But the earnings do serve as a reminder that this recession is a falling tide that grounds all boats.
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Office Depot closing stores, distribution centers
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Wal-Mart has been the big retail winner in the recession and new data suggests that it could keep some of its gains after the economy recovers.
According to a survey by America’s Research Group, 9.3 percent of consumers surveyed said they had shopped at Wal-Mart for the first time this year.
Of those, a whopping 98.9 percent said that they would shop there again and the same number said they would continue to shop there once the recession ends.
“We’re watching the total domination for this retailer called Wal-Mart,” America’s Research founder and CEO Britt Beemer said.
The results were from a series of questions America’s Research asked on behalf of Reuters during the group’s weekly holiday shopping survey.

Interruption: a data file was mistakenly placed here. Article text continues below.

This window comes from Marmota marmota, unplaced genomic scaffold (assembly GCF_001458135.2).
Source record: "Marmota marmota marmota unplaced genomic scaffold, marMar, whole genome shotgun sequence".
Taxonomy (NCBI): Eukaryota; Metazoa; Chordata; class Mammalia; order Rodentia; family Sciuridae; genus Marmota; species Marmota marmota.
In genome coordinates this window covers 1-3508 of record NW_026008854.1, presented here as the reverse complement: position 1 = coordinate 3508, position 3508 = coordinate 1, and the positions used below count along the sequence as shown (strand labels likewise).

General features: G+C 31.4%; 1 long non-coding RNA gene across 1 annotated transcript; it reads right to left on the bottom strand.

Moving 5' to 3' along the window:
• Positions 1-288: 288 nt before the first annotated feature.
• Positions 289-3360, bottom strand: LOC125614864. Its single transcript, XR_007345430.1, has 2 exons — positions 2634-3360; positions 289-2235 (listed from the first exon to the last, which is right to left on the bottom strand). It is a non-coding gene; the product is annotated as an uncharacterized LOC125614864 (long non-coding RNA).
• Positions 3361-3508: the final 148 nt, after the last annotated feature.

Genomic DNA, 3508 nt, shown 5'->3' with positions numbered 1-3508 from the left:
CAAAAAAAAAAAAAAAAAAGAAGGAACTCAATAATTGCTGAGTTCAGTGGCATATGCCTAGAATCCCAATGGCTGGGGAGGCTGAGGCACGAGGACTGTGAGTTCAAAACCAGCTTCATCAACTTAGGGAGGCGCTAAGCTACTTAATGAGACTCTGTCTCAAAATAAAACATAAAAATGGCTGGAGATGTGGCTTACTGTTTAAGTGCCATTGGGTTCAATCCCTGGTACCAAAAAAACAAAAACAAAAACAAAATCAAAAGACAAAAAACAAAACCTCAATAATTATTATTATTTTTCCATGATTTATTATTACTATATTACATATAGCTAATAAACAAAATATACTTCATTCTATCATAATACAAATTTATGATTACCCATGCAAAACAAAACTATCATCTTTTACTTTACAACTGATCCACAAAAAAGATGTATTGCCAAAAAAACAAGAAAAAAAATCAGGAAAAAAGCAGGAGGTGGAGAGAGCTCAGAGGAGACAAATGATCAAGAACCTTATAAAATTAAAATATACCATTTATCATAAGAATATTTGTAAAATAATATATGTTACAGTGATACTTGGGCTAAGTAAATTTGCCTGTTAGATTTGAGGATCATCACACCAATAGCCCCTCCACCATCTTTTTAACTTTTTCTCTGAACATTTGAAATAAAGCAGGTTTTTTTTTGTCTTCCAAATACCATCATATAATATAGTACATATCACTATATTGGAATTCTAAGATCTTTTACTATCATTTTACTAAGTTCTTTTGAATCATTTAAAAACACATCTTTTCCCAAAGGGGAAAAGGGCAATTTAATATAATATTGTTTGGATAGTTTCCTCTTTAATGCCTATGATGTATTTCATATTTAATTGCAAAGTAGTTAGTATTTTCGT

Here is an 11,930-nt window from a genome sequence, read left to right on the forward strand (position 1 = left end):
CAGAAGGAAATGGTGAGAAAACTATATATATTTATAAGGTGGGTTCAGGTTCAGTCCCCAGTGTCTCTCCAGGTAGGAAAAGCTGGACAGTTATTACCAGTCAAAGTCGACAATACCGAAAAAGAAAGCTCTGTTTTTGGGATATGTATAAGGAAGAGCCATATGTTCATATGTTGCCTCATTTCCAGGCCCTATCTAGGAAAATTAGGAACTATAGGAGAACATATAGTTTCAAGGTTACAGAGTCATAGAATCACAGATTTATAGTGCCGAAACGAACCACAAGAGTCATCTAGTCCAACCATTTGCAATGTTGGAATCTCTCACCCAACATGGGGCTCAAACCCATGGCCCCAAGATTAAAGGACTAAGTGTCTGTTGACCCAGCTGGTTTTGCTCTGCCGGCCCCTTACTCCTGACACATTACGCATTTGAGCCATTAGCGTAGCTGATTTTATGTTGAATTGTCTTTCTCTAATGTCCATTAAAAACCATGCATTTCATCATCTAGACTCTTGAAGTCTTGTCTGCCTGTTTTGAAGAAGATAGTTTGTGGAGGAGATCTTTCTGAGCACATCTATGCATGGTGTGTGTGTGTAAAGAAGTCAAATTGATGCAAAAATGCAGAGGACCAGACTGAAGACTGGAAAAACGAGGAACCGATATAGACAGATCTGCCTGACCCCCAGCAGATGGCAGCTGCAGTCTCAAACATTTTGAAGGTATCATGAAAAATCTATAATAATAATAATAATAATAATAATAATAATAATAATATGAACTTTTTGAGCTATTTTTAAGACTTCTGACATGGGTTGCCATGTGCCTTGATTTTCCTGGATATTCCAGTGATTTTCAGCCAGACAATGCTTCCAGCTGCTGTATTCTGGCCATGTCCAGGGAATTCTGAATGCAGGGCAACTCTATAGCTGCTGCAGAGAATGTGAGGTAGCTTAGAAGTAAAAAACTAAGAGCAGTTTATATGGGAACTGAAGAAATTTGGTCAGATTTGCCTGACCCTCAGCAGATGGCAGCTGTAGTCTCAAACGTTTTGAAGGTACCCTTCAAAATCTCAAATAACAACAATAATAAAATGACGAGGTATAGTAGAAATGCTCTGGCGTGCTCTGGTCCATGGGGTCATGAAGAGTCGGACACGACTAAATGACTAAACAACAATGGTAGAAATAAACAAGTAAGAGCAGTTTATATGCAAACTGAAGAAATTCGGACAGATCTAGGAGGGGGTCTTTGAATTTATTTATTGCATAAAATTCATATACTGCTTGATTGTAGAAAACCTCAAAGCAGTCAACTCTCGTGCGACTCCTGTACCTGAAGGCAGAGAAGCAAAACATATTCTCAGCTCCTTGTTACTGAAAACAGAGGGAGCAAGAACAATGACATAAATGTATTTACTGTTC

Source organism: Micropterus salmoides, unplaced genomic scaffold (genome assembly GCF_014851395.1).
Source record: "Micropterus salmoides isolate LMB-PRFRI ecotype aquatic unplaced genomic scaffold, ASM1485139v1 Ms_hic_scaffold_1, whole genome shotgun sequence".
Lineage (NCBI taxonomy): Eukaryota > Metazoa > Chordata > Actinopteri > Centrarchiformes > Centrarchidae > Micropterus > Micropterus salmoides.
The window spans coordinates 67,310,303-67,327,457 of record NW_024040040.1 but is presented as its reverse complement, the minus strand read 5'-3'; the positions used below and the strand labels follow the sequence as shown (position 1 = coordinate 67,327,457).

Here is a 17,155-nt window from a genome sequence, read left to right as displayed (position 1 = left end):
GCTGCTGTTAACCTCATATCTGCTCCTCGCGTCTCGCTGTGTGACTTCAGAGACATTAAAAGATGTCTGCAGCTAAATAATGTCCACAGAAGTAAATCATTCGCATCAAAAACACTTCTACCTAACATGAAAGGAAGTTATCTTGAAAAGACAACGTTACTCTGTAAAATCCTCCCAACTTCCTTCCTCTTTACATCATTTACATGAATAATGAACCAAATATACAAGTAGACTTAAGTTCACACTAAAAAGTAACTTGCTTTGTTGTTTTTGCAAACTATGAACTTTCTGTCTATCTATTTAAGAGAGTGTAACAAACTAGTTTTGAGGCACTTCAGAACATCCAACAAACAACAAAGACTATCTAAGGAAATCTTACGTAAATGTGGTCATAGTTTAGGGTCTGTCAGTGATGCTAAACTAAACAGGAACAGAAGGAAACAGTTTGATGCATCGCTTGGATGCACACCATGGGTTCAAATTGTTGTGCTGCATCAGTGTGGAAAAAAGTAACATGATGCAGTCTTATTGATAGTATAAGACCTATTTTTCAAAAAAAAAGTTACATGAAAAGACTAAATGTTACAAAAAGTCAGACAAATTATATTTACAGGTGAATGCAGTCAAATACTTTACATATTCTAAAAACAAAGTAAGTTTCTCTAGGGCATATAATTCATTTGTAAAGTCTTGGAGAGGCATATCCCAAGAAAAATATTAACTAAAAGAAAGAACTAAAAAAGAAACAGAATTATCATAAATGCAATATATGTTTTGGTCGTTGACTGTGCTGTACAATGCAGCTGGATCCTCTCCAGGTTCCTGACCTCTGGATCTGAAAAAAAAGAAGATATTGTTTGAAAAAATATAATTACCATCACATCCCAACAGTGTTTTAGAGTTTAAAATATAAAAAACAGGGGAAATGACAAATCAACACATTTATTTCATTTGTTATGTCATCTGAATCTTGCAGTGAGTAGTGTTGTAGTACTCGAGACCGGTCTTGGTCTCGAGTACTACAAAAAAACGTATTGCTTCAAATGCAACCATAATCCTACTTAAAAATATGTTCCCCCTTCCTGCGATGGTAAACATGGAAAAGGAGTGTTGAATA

Black Friday has come and gone but what on earth happened at the cash registers over the Thanksgiving weekend? The data is trickling in, and so are the early critiques. (See our previous blogs: Treat Black Friday reports cautiously and Black Friday data spurs more questions than answers)
Here is a break down of the latest reports and what data is still to come:
According its 2008 Black Friday Weekend survey, conducted by BIGresearch and published on Sunday, the NRF said more than 172 million shoppers visited stores and websites over Black Friday weekend (which includes Thursday, Friday, Saturday and projections for Sunday), up from 147 million shoppers last year.